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Review: John Adams

Editorial Review - Bookreporter.com - Ann Bruns

Ask the average person to name those who played significant roles in the events of the American Revolution and the formation of our republic and they'd likely give you the standard answers: Washington, Jefferson, Franklin, Madison. Patrick Henry's impassioned speech and Thomas Paine's inflammatory Common Sense might also be among the voices that still reverberate over the centuries. One man who's ... Read full review

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A really stellar accounting of the life of a fascinating man. If you have any interest at all in the American Revolution, you owe it to yourself to at least read the preview of this book.

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Outstanding book. I found this book extremely insightful and educational. One thing I noted that I didn't realize before this book is that the author set out to write a dual biography about Thomas Jefferson and John Adams, and in some ways, this book comes off as such. Few men get as little recognition as John Adams, but are as worthy of the praise they do receive as John Adams. 

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awesome book dude

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A very good book. Helped me on a lot on a project. Got an A+.

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This book was pretty much like everything I have read of David McCullough's: Fabulous!

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I luv this book!!!!!!!! One of my favorite! I luv learning about John Adams!!!
~Sweeney Todd

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Very well written, very interesting, VERY informative regarding what life in the 18th century was like, and how the US came to be established. Would be a great way for Americans to learn about what their nation was founded upon, what it means to be a dedicated citizen, a good offspring, sibling, parent, and the importance of being open minded, virtuous, optimistic, and a life long student. Very inspirational in sum. Reads much like an adventure novel in many ways. John Adams lived a rad life.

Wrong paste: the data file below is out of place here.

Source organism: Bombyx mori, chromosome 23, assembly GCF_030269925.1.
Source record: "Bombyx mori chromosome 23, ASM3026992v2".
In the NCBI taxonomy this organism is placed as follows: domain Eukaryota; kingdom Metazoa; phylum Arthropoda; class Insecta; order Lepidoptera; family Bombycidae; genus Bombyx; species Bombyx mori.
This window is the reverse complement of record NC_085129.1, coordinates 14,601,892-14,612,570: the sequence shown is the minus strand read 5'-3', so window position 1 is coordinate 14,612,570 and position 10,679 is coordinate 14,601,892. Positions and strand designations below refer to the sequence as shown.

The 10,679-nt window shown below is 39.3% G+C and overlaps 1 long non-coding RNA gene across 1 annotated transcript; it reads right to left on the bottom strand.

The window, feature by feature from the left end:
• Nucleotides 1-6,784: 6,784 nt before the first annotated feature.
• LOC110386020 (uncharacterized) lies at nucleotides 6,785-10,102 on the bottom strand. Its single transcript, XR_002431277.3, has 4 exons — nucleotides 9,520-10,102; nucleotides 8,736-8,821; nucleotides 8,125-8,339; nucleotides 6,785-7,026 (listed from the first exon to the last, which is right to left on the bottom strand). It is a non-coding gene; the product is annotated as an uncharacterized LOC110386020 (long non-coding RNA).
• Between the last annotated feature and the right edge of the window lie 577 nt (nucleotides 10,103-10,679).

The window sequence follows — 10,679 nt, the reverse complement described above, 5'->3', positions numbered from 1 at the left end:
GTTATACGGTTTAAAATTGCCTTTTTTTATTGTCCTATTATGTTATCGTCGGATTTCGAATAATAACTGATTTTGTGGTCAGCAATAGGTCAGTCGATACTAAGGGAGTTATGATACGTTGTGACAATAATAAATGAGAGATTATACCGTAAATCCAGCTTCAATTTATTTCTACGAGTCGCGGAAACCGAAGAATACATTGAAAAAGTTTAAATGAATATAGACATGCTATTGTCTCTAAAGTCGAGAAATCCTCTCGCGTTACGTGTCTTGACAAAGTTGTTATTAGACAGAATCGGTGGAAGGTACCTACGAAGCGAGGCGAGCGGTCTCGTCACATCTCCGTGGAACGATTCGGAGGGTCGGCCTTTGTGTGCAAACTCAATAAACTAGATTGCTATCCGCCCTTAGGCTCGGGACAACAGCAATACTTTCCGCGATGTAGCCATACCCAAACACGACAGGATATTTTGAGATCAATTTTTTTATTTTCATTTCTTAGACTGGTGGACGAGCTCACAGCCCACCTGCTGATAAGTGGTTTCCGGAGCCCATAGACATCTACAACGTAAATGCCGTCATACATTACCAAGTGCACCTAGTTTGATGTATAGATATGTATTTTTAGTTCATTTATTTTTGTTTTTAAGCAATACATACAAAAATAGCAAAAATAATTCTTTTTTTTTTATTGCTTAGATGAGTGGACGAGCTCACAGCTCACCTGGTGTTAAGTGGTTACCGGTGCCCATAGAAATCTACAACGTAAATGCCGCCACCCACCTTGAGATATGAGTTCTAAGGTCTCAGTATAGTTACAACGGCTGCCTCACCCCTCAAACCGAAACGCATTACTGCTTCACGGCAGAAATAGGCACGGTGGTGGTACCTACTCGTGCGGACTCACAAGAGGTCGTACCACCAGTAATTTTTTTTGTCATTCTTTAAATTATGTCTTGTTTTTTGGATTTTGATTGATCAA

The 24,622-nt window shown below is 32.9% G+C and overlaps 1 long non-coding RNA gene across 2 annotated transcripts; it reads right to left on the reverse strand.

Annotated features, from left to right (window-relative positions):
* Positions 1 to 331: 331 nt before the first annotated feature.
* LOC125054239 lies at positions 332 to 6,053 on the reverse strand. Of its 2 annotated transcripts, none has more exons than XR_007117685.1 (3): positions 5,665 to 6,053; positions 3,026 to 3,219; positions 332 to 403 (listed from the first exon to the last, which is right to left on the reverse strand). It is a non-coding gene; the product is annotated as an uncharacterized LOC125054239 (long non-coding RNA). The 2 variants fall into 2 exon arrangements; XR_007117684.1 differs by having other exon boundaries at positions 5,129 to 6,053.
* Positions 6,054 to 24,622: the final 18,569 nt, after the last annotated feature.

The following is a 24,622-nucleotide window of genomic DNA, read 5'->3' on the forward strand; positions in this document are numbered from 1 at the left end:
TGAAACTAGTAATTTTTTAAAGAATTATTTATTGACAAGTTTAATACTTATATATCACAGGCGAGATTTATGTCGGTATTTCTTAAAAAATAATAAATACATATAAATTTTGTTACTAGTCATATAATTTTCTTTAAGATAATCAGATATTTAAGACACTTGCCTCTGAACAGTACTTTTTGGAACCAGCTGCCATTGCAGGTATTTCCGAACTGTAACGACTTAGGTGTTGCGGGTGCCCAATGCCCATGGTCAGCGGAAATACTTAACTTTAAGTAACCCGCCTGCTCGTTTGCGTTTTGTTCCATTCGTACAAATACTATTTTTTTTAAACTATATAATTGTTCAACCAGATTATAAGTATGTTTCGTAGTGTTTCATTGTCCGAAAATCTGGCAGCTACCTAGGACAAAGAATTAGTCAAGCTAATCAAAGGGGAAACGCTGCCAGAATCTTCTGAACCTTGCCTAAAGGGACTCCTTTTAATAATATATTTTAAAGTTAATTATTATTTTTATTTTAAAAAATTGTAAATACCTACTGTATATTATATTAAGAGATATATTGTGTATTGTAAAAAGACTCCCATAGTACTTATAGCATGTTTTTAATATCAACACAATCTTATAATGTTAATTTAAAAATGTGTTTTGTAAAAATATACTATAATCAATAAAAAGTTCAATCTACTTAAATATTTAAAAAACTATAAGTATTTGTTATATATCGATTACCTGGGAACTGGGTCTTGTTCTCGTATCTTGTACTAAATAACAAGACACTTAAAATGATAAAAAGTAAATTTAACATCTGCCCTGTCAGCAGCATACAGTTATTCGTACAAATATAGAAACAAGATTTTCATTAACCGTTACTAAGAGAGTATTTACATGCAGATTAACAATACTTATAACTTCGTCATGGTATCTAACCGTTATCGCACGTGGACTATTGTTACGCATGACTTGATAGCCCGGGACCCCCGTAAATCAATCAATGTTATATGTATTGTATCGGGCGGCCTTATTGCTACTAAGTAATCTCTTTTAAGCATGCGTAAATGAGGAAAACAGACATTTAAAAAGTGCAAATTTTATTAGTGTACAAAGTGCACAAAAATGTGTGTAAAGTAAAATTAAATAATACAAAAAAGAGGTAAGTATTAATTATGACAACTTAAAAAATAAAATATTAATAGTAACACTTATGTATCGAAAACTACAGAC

My only criticisms would be that a few parts were a little confusing (but could likely be accredited to my not being articulate enough to fully comprehend the 18th c. letters cited), and that the author doesn't give Adams's negative traits as much attention as his positive ones. I appreciate that our nation can always use great stories about great heroes to look up to, and I have no doubt that John Adams is a prime example. But the author seemed a little biased in how much discrediting he does of Jefferson, while only briefly mentioning few negative traits belonging to Adams, such as his short temper, vanity, or his occasionally coming off as "mad". McCullough seems to dismiss Franklin and Jefferson's scathingly negative reviews of Adams to the government as mainly ploys for them to sustain priority in official matters. I would have liked to know more about what Adams had done to merit such reviews. Given the author's home town is the same as Adams, I don't doubt that being completely fair to the topic would be a bit of a challenge.
Great book though for sure. Upon finishing I felt a bit like I had lost a friend who I had learned so much about, and spent time with every day for two months. I could probably read it again and get plenty more out of it and enjoy the process.
 

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One of the best American history books to pick up and read for both enjoyment and learning about how hard it was to start a Democratic government.

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